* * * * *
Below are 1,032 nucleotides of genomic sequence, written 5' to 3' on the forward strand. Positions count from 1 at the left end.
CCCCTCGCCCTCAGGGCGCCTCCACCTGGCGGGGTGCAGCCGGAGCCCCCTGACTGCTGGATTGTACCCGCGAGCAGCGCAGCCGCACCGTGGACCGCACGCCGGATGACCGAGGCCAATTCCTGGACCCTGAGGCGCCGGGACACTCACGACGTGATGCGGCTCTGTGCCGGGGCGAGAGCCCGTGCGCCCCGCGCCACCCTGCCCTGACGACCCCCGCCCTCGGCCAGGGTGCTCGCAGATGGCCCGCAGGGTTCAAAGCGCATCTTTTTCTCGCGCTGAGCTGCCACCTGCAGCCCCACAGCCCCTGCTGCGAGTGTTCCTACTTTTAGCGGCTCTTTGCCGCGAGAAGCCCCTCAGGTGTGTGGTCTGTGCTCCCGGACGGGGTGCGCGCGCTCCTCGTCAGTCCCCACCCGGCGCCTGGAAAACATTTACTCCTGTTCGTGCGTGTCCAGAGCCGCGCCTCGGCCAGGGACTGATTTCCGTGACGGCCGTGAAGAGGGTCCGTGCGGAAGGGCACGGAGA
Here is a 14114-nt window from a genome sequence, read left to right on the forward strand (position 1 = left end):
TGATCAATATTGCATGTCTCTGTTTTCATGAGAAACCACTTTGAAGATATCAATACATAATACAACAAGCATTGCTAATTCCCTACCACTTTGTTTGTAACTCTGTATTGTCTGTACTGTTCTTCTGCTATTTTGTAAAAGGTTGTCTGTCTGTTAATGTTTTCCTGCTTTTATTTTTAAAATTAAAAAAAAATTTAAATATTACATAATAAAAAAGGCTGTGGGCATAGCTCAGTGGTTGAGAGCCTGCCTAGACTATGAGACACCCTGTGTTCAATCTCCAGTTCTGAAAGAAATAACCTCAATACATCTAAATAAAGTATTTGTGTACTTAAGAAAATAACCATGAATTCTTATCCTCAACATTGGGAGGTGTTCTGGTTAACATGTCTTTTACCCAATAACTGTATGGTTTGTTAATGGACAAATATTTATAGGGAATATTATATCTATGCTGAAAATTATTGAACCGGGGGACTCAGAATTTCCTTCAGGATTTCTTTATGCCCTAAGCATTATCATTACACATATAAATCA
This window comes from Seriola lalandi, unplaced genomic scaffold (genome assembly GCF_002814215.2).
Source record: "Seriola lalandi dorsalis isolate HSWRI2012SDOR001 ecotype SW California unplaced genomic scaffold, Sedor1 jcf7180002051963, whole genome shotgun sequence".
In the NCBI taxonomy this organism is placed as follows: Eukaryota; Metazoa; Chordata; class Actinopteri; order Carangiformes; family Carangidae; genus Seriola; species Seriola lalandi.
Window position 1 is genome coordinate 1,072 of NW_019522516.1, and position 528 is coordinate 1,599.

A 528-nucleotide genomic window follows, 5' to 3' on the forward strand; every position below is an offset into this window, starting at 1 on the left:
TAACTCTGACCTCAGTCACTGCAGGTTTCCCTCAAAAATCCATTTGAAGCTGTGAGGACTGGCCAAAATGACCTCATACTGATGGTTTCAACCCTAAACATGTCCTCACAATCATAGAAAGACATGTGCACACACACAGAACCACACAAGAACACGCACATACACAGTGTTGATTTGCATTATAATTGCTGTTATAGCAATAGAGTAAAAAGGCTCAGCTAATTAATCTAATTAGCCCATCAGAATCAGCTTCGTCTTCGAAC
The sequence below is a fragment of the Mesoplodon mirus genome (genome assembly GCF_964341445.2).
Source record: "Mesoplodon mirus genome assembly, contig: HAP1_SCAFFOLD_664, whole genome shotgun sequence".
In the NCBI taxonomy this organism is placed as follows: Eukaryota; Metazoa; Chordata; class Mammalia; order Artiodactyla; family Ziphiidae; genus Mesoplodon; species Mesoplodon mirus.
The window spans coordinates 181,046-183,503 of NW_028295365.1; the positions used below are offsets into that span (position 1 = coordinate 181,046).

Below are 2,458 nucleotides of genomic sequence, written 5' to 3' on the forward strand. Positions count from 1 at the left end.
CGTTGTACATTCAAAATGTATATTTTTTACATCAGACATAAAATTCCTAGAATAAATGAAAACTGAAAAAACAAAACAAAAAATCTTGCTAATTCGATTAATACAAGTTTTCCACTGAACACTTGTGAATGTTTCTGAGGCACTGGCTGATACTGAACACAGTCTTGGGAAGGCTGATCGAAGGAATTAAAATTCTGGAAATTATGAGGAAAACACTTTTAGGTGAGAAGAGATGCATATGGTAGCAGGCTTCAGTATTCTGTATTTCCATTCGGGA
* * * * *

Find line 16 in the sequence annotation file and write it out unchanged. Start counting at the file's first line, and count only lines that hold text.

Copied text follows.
CGTTGTACATTCAAAATGTATATTTTTTACATCAGACATAAAATTCCTAGAATAAATGAAAACTGAAAAAACAAAACAAAAAATCTTGCTAATTCGATTAATACAAGTTTTCCACTGAACACTTGTGAATGTTTCTGAGGCACTGGCTGATACTGAACACAGTCTTGGGAAGGCTGATCGAAGGAATTAAAATTCTGGAAATTATGAGGAAAACACTTTTAGGTGAGAAGAGATGCATATGGTAGCAGGCTTCAGTATTCTGTATTTCCATTCGGGA